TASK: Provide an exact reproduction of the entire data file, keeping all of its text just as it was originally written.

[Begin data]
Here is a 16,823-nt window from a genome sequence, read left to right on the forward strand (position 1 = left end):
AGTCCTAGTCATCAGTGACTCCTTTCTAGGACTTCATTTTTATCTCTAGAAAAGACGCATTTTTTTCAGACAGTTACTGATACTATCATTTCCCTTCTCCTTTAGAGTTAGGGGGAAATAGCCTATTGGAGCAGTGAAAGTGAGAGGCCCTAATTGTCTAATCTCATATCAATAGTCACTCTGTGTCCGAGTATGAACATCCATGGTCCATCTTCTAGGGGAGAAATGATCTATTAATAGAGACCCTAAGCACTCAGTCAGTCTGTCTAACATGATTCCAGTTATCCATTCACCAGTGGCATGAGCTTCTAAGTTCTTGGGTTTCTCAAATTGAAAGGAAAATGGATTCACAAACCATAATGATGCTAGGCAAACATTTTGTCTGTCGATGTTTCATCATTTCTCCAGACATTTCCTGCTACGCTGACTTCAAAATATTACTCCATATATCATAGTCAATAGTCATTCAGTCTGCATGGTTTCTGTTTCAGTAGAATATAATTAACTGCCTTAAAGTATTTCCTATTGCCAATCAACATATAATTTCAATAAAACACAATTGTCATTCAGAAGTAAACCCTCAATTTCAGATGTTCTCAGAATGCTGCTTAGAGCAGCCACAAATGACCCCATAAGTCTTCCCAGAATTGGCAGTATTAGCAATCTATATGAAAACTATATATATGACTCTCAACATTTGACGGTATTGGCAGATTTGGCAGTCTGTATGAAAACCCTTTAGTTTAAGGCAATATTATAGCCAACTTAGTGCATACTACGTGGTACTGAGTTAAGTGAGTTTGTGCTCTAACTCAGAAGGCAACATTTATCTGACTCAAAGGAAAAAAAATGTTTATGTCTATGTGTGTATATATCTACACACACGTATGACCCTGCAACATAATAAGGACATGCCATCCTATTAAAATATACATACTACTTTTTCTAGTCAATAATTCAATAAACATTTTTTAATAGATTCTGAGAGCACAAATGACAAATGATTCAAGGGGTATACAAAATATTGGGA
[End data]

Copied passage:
Here is a 16,823-nt window from a genome sequence, read left to right on the forward strand (position 1 = left end):
AGTCCTAGTCATCAGTGACTCCTTTCTAGGACTTCATTTTTATCTCTAGAAAAGACGCATTTTTTTCAGACAGTTACTGATACTATCATTTCCCTTCTCCTTTAGAGTTAGGGGGAAATAGCCTATTGGAGCAGTGAAAGTGAGAGGCCCTAATTGTCTAATCTCATATCAATAGTCACTCTGTGTCCGAGTATGAACATCCATGGTCCATCTTCTAGGGGAGAAATGATCTATTAATAGAGACCCTAAGCACTCAGTCAGTCTGTCTAACATGATTCCAGTTATCCATTCACCAGTGGCATGAGCTTCTAAGTTCTTGGGTTTCTCAAATTGAAAGGAAAATGGATTCACAAACCATAATGATGCTAGGCAAACATTTTGTCTGTCGATGTTTCATCATTTCTCCAGACATTTCCTGCTACGCTGACTTCAAAATATTACTCCATATATCATAGTCAATAGTCATTCAGTCTGCATGGTTTCTGTTTCAGTAGAATATAATTAACTGCCTTAAAGTATTTCCTATTGCCAATCAACATATAATTTCAATAAAACACAATTGTCATTCAGAAGTAAACCCTCAATTTCAGATGTTCTCAGAATGCTGCTTAGAGCAGCCACAAATGACCCCATAAGTCTTCCCAGAATTGGCAGTATTAGCAATCTATATGAAAACTATATATATGACTCTCAACATTTGACGGTATTGGCAGATTTGGCAGTCTGTATGAAAACCCTTTAGTTTAAGGCAATATTATAGCCAACTTAGTGCATACTACGTGGTACTGAGTTAAGTGAGTTTGTGCTCTAACTCAGAAGGCAACATTTATCTGACTCAAAGGAAAAAAAATGTTTATGTCTATGTGTGTATATATCTACACACACGTATGACCCTGCAACATAATAAGGACATGCCATCCTATTAAAATATACATACTACTTTTTCTAGTCAATAATTCAATAAACATTTTTTAATAGATTCTGAGAGCACAAATGACAAATGATTCAAGGGGTATACAAAATATTGGGA